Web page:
Red Light Camera Ban Considered In Missouri Senate
JEFFERSON CITY - The state senate will hold a hearing Wednesday on a bill that seeks to ban red light cameras in Missouri.
Sen. Joe Lembke, R- St. Louis, is the sponsor of Senate Bill 16. According to the senate website, the bill "prohibits political subdivisions from using automated photo red light enforcement systems to enforce red light violations."
According to Lembke's chief of staff, James Murphy, the current laws in various municipalities are unconstitutional. He said most municipalities are not thorough in enforcing their red light camera ordinances.
"Who do you confront?" asked Senator Will Kraus, R- Kansas City, who is also in support of the bill. "You can't confront the camera. You should be able to confront your accuser."
According to Murphy, Senator Ryan McKenna, D- Jefferson County, has been against this type of legislation in the past. A spokesperson for Senator McKenna said the senator does not have a strong stance on this current bill. But Senator McKenna wishes more municipalities took pictures of the driver in question.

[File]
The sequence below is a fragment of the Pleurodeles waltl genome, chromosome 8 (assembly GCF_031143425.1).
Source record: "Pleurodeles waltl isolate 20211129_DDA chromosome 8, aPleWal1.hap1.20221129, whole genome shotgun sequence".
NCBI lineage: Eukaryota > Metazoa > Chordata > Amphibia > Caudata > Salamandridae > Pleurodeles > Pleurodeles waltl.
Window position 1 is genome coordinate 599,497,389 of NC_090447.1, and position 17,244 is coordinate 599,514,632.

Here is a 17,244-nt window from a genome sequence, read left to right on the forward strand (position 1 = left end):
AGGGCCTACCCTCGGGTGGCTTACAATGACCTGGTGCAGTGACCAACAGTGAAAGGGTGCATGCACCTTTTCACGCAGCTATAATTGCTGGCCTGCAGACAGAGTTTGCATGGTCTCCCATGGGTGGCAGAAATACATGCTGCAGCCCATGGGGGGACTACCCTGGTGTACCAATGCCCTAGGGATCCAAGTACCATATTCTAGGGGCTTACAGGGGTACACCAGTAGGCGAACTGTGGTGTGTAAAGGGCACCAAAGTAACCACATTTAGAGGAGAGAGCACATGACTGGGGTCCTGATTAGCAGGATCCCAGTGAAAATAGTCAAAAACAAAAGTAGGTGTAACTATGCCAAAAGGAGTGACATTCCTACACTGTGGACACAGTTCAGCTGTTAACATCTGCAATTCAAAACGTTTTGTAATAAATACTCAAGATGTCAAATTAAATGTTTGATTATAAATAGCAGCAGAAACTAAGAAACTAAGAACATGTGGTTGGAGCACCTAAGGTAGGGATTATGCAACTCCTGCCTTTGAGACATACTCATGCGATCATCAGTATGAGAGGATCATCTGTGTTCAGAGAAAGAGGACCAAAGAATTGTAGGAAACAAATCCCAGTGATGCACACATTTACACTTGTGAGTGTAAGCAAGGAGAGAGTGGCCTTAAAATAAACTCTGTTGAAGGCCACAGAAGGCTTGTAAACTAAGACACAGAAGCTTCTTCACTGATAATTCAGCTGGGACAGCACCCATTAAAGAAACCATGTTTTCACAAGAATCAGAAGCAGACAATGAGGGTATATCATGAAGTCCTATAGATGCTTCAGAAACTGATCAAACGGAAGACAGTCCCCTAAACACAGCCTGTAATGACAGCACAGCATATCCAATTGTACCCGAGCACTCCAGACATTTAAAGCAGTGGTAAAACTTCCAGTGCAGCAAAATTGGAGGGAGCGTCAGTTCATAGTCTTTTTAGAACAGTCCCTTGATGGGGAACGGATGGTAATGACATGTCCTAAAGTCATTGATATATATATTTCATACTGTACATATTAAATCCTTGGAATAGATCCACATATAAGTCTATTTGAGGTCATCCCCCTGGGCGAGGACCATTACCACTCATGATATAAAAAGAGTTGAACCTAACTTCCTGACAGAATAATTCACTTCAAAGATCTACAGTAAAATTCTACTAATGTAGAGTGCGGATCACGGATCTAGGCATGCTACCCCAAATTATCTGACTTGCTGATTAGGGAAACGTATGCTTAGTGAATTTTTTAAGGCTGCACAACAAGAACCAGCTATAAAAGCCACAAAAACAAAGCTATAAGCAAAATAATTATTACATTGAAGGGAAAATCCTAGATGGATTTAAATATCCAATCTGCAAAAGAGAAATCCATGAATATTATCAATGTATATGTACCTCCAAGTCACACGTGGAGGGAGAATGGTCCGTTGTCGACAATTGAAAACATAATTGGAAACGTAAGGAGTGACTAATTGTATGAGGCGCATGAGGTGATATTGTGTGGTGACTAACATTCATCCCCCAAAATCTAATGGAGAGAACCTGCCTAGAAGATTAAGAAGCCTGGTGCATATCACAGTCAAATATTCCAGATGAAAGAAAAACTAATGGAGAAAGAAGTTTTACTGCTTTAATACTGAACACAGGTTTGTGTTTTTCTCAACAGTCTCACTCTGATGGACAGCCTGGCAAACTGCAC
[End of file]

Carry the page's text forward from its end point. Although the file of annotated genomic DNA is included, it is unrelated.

The City of Columbia produces four pictures from the cameras when there is a potential violation, including one picture of the driver.
Tony St. Romaine, Assistant City Manager for the City of Columbia, said MODOT already has given cities a criteria to follow for red light camera ordinances. He said the city follows this criteria and the cameras are not revenue generators.
St. Romaine estimated the city makes $18,000 a year in profit from the red light cameras. He said safety is the ultimate goal, not revenue.
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